A Two-Win, a One-Win and a Half-Win Fastball

At the all star break the only two win-20 runs saved-pitch is Dan Haren‘s four-seam fastball (Tim Lincecum‘s change is knocking on the door). All-star Dan Haren not only has the game’s best four-seam fastball, but he also has one of the game’s best cut fastballs (worth one win) and one of the game’s best split finger fastballs (worth half a win). Haren throws a good curveball, too, but for the most he succeeds throwing a variety of different, all great, fastballs. As we saw earlier Jamie Moyer throws a couple different fastballs, but none is as good as any of Haren’s. Jon Lester (four-seam, two-seam and cut) and Carlos Zambrano also succeed throwing a range of different fastballs. Here is the movement on Haren’s pitches.

haren_pitches

Haren’s four-seam fastball averages just over 90 mph and has big ‘rise’ and tails in to RHBs. His splitter ‘drops’ in comparison to his four-seam fastball with the same vertical movement as a sinking two-seam fastball. The difference is that a two-seam fastball tails even farther in to RHBs (larger horizontal movement) than a four-seam fastball, while a splitter has less horizontal movement. Haren’s splitter averages about 85 mph. His cutter has slider-like movement and averages 86 mph. He added the cutter this year, replacing a slider he felt was not as effective in Arizona’s low humidity.

Here is his usage pattern and a summary of some stats for each pitch. Zone is the percentage of time he throws the pitch in the rule book zone (using pitchf/x data) and whiff is the number of swings and misses per swings.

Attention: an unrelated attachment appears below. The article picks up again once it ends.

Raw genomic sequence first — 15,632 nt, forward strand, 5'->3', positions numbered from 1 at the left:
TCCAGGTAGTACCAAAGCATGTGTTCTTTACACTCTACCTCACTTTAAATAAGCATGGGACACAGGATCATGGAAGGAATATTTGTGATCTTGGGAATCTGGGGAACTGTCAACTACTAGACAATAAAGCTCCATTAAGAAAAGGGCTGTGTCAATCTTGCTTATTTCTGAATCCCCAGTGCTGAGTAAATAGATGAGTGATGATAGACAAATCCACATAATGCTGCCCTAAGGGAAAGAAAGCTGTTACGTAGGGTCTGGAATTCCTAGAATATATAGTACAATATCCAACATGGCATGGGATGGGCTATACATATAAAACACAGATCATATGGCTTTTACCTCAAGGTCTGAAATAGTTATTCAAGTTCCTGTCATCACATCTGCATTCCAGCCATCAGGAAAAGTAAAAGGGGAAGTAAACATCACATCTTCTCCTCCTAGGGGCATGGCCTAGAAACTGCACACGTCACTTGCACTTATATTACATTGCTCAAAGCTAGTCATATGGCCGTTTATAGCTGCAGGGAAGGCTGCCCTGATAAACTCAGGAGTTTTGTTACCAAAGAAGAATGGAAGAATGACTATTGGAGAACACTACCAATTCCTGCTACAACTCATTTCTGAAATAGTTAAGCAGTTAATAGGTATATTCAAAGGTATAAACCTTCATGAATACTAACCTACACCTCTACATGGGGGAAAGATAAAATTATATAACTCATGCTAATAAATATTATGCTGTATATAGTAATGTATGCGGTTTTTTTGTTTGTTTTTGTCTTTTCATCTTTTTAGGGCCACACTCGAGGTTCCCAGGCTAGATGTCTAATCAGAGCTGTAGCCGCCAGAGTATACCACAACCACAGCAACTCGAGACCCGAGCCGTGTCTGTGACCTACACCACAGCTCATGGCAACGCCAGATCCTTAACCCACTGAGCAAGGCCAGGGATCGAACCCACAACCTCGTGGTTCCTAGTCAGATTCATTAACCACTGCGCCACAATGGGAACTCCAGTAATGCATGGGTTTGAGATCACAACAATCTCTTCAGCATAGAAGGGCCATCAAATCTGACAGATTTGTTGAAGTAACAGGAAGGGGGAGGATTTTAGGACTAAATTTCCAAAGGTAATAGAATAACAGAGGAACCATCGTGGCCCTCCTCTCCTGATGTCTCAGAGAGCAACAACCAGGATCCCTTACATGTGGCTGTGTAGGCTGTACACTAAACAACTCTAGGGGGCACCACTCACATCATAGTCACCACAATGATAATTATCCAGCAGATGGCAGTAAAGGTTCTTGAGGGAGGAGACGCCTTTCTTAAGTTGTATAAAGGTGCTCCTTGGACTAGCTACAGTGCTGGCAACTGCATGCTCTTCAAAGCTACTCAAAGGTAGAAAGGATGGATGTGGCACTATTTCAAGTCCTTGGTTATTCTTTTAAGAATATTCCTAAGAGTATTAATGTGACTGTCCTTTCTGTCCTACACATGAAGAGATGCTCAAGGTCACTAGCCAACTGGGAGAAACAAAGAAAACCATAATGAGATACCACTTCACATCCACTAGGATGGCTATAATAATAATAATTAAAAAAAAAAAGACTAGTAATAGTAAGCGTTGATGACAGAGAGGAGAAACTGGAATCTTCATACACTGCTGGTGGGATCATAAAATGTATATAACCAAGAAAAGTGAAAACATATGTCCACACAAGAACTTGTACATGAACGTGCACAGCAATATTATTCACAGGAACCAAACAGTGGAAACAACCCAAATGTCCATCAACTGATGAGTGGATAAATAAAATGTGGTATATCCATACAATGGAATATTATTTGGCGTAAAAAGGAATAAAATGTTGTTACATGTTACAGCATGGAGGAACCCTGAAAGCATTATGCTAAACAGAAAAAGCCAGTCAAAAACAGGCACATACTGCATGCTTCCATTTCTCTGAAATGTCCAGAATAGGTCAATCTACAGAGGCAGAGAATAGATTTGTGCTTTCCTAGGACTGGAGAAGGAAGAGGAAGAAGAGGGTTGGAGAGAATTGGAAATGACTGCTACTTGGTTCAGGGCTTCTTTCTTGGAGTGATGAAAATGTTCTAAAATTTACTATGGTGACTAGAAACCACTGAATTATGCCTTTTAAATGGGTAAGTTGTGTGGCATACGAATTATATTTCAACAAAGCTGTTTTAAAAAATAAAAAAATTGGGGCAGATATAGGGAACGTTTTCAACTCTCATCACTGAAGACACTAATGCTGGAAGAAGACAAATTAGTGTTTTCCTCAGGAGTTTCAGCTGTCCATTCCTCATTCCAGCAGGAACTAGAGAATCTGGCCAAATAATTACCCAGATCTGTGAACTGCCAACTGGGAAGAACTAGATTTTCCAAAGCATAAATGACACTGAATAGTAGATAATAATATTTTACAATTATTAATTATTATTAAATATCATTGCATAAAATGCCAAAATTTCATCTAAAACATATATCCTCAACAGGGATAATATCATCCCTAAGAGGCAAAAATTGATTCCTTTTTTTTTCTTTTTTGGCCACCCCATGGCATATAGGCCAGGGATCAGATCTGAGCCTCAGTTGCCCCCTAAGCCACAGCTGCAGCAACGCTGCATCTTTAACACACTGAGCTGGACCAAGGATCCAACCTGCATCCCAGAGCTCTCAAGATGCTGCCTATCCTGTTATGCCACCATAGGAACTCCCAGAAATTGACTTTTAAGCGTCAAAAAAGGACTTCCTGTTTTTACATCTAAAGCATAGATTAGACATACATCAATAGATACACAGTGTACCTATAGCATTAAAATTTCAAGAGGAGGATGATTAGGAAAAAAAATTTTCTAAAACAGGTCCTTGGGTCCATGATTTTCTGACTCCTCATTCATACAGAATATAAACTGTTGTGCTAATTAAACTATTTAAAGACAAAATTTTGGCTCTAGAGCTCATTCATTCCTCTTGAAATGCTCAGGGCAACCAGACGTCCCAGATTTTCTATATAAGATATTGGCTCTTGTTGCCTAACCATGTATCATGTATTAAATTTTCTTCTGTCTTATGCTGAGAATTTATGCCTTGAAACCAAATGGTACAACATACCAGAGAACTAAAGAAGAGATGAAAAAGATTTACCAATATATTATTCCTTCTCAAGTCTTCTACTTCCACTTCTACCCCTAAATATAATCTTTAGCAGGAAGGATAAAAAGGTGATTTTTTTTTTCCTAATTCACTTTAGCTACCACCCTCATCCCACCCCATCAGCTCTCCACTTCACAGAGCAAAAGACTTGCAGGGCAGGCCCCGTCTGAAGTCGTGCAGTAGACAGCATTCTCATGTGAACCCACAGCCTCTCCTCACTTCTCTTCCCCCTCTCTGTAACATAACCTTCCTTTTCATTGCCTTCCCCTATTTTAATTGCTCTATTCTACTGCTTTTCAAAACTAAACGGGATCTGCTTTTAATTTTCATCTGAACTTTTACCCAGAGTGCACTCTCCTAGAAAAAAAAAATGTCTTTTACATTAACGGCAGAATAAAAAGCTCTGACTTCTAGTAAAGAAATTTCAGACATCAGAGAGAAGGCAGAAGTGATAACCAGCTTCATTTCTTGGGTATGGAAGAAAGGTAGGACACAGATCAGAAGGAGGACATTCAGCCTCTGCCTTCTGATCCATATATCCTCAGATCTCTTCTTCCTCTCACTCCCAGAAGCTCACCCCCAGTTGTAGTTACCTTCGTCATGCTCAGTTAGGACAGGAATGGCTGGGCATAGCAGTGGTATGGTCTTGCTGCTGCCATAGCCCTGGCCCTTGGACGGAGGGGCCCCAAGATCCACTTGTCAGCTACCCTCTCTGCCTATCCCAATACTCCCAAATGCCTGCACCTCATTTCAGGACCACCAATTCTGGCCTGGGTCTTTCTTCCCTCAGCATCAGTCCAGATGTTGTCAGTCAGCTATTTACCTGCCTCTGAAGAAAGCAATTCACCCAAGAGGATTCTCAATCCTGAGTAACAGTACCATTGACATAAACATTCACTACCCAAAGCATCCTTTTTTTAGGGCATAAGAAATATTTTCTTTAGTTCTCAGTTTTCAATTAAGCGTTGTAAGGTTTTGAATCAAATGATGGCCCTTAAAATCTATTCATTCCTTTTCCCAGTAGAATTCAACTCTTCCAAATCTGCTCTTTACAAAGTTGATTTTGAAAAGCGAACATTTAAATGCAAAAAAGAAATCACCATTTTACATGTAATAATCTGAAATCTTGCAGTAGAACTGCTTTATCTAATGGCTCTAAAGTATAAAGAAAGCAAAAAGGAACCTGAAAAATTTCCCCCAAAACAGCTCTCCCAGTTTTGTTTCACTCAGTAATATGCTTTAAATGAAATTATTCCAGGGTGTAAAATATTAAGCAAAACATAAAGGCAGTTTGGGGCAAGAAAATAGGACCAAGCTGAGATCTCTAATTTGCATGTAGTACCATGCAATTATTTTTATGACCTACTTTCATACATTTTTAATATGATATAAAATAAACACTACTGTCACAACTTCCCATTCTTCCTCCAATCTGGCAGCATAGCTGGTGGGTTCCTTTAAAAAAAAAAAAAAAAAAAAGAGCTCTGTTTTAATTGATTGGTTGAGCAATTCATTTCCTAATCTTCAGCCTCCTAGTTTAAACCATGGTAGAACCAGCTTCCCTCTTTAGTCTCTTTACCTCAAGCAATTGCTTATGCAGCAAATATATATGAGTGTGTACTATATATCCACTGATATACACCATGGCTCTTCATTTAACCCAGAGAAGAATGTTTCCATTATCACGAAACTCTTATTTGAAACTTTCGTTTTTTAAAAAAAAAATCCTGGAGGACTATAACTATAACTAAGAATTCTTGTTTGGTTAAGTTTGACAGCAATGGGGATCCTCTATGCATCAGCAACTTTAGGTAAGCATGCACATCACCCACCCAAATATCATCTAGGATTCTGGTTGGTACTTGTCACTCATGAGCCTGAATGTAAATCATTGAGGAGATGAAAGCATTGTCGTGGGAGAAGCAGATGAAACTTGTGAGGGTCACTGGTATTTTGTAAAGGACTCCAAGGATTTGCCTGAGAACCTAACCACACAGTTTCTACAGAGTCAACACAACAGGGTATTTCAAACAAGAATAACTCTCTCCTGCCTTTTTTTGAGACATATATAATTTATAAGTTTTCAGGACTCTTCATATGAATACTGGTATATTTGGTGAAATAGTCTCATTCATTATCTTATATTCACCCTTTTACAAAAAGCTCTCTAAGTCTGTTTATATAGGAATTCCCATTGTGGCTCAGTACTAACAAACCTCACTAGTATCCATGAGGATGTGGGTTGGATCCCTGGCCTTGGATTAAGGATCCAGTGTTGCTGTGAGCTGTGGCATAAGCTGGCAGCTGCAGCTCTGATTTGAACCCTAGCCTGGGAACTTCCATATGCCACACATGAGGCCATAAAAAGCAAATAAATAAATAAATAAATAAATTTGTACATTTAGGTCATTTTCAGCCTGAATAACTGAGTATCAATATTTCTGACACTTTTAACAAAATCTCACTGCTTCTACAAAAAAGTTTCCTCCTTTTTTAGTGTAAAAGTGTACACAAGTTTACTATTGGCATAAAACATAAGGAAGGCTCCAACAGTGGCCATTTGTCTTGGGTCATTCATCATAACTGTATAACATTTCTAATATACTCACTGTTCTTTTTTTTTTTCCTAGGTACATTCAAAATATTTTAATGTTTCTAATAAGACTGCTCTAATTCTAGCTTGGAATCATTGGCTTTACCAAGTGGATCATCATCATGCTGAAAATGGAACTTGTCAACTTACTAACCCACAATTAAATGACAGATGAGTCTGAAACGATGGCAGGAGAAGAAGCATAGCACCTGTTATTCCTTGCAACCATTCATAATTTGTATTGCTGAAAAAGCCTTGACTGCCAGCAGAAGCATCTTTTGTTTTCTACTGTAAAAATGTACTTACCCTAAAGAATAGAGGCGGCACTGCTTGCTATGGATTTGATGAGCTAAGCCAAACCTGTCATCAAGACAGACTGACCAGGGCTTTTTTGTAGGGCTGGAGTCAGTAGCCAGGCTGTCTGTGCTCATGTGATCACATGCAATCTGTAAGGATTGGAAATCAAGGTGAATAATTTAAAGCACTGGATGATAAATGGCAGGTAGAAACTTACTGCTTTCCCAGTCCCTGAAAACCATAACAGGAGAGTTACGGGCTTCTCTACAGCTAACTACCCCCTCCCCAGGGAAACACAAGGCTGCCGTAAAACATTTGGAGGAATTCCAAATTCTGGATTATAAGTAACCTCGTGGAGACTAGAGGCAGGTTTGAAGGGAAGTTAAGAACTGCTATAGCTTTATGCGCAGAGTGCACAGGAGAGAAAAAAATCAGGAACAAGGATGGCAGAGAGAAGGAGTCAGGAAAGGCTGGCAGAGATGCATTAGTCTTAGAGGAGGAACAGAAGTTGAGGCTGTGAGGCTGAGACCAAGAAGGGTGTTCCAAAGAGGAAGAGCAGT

+-----------+-------+-------+-------+-------+-------+
|           | v RHB | v LHB |  Zone | Whiff | GB/BIP|
+-----------+-------+-------+-------+-------+-------+
| Four-Seam |  0.40 |  0.55 |  0.53 |  0.14 |  0.35 |
| Cutter    |  0.36 |  0.09 |  0.44 |  0.36 |  0.50 |
| Splitter  |  0.11 |  0.08 |  0.35 |  0.39 |  0.62 |
| Curveball |  0.13 |  0.28 |  0.52 |  0.26 |  0.47 |
+-----------+-------+-------+-------+-------+-------+

The four-seam fastball is his bread and butter, he can get it in the zone with regularity. Against righties his main secondary pitch is the cutter and against lefties the curve. Against both it looks like his splitter is his out pitch. It is rarely in the zone, but gets huge whiff and GB rates-a nasty pitch to throw when ahead in the count. Haren continues to be one of the game’s best pitchers and this year he gets it down throwing an array of hard offerings.



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Dave Allen's other baseball work can be found at Baseball Analysts.


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Tim A.
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Tim A.

Thank you for this analysis. Not that Haren was bad last year(he was actually really good), but I wanted to point out that the major difference between previous years of Haren and the 2009 version, which you talk briefly in your article.

I think that Haren scrapping the slider vs. RHB and throwing the cutter to RHB has lead to the dramatic change in Haren’s output from previous years.

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